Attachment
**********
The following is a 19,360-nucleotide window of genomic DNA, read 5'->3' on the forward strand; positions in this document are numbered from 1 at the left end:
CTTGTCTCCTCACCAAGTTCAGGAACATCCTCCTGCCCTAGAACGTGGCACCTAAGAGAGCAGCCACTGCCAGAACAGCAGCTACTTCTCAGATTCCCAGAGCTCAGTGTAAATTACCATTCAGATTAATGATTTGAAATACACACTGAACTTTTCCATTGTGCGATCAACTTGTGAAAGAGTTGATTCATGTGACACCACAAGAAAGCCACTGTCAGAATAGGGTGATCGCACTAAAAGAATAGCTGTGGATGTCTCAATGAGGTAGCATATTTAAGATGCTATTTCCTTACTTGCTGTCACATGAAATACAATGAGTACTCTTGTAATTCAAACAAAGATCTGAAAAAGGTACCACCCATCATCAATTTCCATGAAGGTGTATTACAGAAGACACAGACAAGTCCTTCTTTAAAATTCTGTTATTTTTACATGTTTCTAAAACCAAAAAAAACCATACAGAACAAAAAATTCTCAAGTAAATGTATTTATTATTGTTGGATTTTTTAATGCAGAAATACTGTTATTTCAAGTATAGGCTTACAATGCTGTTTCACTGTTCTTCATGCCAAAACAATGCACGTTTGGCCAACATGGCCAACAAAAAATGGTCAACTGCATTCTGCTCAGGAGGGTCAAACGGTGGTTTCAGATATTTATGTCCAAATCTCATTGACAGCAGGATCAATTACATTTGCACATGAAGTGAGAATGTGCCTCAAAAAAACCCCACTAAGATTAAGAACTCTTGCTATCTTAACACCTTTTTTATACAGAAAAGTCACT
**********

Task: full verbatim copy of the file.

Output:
The following is a 19,360-nucleotide window of genomic DNA, read 5'->3' on the forward strand; positions in this document are numbered from 1 at the left end:
CTTGTCTCCTCACCAAGTTCAGGAACATCCTCCTGCCCTAGAACGTGGCACCTAAGAGAGCAGCCACTGCCAGAACAGCAGCTACTTCTCAGATTCCCAGAGCTCAGTGTAAATTACCATTCAGATTAATGATTTGAAATACACACTGAACTTTTCCATTGTGCGATCAACTTGTGAAAGAGTTGATTCATGTGACACCACAAGAAAGCCACTGTCAGAATAGGGTGATCGCACTAAAAGAATAGCTGTGGATGTCTCAATGAGGTAGCATATTTAAGATGCTATTTCCTTACTTGCTGTCACATGAAATACAATGAGTACTCTTGTAATTCAAACAAAGATCTGAAAAAGGTACCACCCATCATCAATTTCCATGAAGGTGTATTACAGAAGACACAGACAAGTCCTTCTTTAAAATTCTGTTATTTTTACATGTTTCTAAAACCAAAAAAAACCATACAGAACAAAAAATTCTCAAGTAAATGTATTTATTATTGTTGGATTTTTTAATGCAGAAATACTGTTATTTCAAGTATAGGCTTACAATGCTGTTTCACTGTTCTTCATGCCAAAACAATGCACGTTTGGCCAACATGGCCAACAAAAAATGGTCAACTGCATTCTGCTCAGGAGGGTCAAACGGTGGTTTCAGATATTTATGTCCAAATCTCATTGACAGCAGGATCAATTACATTTGCACATGAAGTGAGAATGTGCCTCAAAAAAACCCCACTAAGATTAAGAACTCTTGCTATCTTAACACCTTTTTTATACAGAAAAGTCACT